‘Nebulousness’ of creativity
He argues that ad agencies do not have the heritage in understanding how businesses work outside of marketing. “They don’t know how to be relevant to all a clients’ requirements,” he says.
Main acknowledges there will always be a place for the traditional ad shop. “Obviously the traditional advertising business is not going to go away,” he says. “But I think the demands of on advertising services will be coupled with what we talked about business transformation.”
As Carmichael points out, the nebulousness of creativity could be its saving grace from total global domination by the accountants. “Creativity is a difficult thing to do repeatedly, it’s a difficult thing to do at scale, and it’s a difficult thing to commercialise,” he says.
“What is the value of an idea? How do you charge a client for that? Witness the hand-wringing ad agencies have gone through over this, and the fact that they basically still charge on an FTE (full-time equivalent) basis.”
Observers looking out over the media and marketing landscape can expect to see it continue to change — further deals being struck, more consolidation and greater diversification on the parts of the consultancy groups.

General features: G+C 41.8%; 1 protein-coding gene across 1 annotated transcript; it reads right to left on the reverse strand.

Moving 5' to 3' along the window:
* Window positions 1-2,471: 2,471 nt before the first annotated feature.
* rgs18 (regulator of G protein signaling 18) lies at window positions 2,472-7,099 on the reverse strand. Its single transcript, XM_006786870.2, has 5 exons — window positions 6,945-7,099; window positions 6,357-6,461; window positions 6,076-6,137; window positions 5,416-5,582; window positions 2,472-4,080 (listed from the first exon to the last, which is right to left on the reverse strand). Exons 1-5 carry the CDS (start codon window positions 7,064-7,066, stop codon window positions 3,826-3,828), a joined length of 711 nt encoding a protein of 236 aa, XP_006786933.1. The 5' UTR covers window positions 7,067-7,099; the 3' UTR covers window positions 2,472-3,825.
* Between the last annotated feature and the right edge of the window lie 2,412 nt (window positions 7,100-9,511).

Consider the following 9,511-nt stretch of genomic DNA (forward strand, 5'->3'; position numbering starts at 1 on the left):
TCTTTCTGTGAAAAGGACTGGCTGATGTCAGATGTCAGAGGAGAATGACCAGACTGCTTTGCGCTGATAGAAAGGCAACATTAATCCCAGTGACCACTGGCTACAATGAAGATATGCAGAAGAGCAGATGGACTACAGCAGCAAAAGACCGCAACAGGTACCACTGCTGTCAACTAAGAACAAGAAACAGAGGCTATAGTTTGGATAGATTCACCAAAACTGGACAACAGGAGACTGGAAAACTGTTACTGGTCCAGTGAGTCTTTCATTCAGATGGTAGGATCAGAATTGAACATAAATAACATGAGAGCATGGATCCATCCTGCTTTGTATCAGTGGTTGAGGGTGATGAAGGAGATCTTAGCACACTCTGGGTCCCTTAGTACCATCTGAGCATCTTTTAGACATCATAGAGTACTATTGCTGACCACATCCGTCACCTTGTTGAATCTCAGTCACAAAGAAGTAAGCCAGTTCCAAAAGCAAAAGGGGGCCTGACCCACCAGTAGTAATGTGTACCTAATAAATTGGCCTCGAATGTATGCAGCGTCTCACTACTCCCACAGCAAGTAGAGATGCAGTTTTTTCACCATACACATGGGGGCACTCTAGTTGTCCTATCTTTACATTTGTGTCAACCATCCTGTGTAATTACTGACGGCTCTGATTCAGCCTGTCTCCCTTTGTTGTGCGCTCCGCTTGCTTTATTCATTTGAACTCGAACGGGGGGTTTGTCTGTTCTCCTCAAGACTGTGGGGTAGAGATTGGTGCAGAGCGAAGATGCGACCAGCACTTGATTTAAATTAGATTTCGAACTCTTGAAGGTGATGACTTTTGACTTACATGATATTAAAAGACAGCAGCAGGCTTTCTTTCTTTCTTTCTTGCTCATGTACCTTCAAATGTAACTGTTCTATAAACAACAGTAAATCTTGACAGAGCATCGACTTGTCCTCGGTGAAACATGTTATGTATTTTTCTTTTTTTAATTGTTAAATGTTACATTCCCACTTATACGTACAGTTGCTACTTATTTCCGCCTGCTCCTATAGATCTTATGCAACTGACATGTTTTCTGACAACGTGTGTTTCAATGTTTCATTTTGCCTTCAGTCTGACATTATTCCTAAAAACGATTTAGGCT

“The problem is [that professional services firms] cannot buy us, we are family-owned, but it is true they could buy a competitor.” admits Bolloré. “Everything being equal, if they buy a competitor then, yes, of course. But that would then [that would make them] a conglomerate, and [such businesses are] not very easy to work with.”
For Carmichael, media buying scale is becoming less and less of a factor in client decision-making, and this presents opportunities for non-traditional players – whether smaller independents, or big multi-nationals from different areas of industry — to grab a slice of the pie.
“Many clients will use the current trust crisis to overhaul their marketing operations, and some are already doing it,” he says. “Creative, media planning buying, tech suppliers, business strategy, audit – the whole shooting match.”
It is perhaps ironic that terms such as ‘one stop shop’ and ‘holistic’ are bandied about so readily by marketing agencies, when — if the likes of Deloitte Digital’s Main are to be believed — it is the consultancies that are really forging ahead to make their offerings truly ‘holistic’, providing services for the CMO, as well as the CTO, CFO and CEO.
“I think what you’ll end up with is many more bespoke solutions for each advertiser, rather than everyone using variations on the same setup,” Carmichael concludes. “That will require more resource in-house, and external partners that can offer real expertise, and demonstrate the value that they can bring.”